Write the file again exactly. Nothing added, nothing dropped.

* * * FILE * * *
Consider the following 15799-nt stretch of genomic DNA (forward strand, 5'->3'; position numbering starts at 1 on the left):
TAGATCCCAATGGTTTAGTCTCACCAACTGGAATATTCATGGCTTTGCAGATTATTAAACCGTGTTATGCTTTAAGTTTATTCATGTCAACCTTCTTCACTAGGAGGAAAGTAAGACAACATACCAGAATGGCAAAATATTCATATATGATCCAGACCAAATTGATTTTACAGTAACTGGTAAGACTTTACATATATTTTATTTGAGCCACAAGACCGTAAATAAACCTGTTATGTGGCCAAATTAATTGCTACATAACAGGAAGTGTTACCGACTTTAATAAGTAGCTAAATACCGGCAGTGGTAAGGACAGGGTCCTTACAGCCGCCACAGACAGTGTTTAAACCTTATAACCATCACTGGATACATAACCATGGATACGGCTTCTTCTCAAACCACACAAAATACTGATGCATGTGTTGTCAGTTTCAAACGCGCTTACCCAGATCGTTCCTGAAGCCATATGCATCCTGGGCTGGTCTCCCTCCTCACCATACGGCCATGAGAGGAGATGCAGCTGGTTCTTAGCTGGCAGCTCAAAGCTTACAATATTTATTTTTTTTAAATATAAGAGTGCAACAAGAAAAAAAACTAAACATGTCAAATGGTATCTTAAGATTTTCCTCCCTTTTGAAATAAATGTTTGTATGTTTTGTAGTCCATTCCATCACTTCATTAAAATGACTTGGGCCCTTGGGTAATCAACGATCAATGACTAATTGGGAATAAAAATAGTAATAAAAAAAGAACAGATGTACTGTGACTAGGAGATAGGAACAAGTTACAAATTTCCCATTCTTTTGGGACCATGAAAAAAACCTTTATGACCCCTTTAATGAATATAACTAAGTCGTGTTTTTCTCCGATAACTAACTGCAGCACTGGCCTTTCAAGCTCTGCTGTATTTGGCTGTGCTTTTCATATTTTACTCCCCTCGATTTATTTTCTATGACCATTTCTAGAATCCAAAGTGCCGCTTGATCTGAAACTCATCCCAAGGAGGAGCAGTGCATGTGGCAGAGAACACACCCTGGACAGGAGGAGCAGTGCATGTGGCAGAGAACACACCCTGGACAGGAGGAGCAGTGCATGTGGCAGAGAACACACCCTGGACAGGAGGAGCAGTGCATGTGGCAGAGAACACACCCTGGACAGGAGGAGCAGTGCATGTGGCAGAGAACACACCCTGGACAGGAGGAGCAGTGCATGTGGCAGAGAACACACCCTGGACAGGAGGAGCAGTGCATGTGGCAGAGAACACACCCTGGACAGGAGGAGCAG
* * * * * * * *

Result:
Consider the following 15799-nt stretch of genomic DNA (forward strand, 5'->3'; position numbering starts at 1 on the left):
TAGATCCCAATGGTTTAGTCTCACCAACTGGAATATTCATGGCTTTGCAGATTATTAAACCGTGTTATGCTTTAAGTTTATTCATGTCAACCTTCTTCACTAGGAGGAAAGTAAGACAACATACCAGAATGGCAAAATATTCATATATGATCCAGACCAAATTGATTTTACAGTAACTGGTAAGACTTTACATATATTTTATTTGAGCCACAAGACCGTAAATAAACCTGTTATGTGGCCAAATTAATTGCTACATAACAGGAAGTGTTACCGACTTTAATAAGTAGCTAAATACCGGCAGTGGTAAGGACAGGGTCCTTACAGCCGCCACAGACAGTGTTTAAACCTTATAACCATCACTGGATACATAACCATGGATACGGCTTCTTCTCAAACCACACAAAATACTGATGCATGTGTTGTCAGTTTCAAACGCGCTTACCCAGATCGTTCCTGAAGCCATATGCATCCTGGGCTGGTCTCCCTCCTCACCATACGGCCATGAGAGGAGATGCAGCTGGTTCTTAGCTGGCAGCTCAAAGCTTACAATATTTATTTTTTTTAAATATAAGAGTGCAACAAGAAAAAAAACTAAACATGTCAAATGGTATCTTAAGATTTTCCTCCCTTTTGAAATAAATGTTTGTATGTTTTGTAGTCCATTCCATCACTTCATTAAAATGACTTGGGCCCTTGGGTAATCAACGATCAATGACTAATTGGGAATAAAAATAGTAATAAAAAAAGAACAGATGTACTGTGACTAGGAGATAGGAACAAGTTACAAATTTCCCATTCTTTTGGGACCATGAAAAAAACCTTTATGACCCCTTTAATGAATATAACTAAGTCGTGTTTTTCTCCGATAACTAACTGCAGCACTGGCCTTTCAAGCTCTGCTGTATTTGGCTGTGCTTTTCATATTTTACTCCCCTCGATTTATTTTCTATGACCATTTCTAGAATCCAAAGTGCCGCTTGATCTGAAACTCATCCCAAGGAGGAGCAGTGCATGTGGCAGAGAACACACCCTGGACAGGAGGAGCAGTGCATGTGGCAGAGAACACACCCTGGACAGGAGGAGCAGTGCATGTGGCAGAGAACACACCCTGGACAGGAGGAGCAGTGCATGTGGCAGAGAACACACCCTGGACAGGAGGAGCAGTGCATGTGGCAGAGAACACACCCTGGACAGGAGGAGCAGTGCATGTGGCAGAGAACACACCCTGGACAGGAGGAGCAGTGCATGTGGCAGAGAACACACCCTGGACAGGAGGAGCAG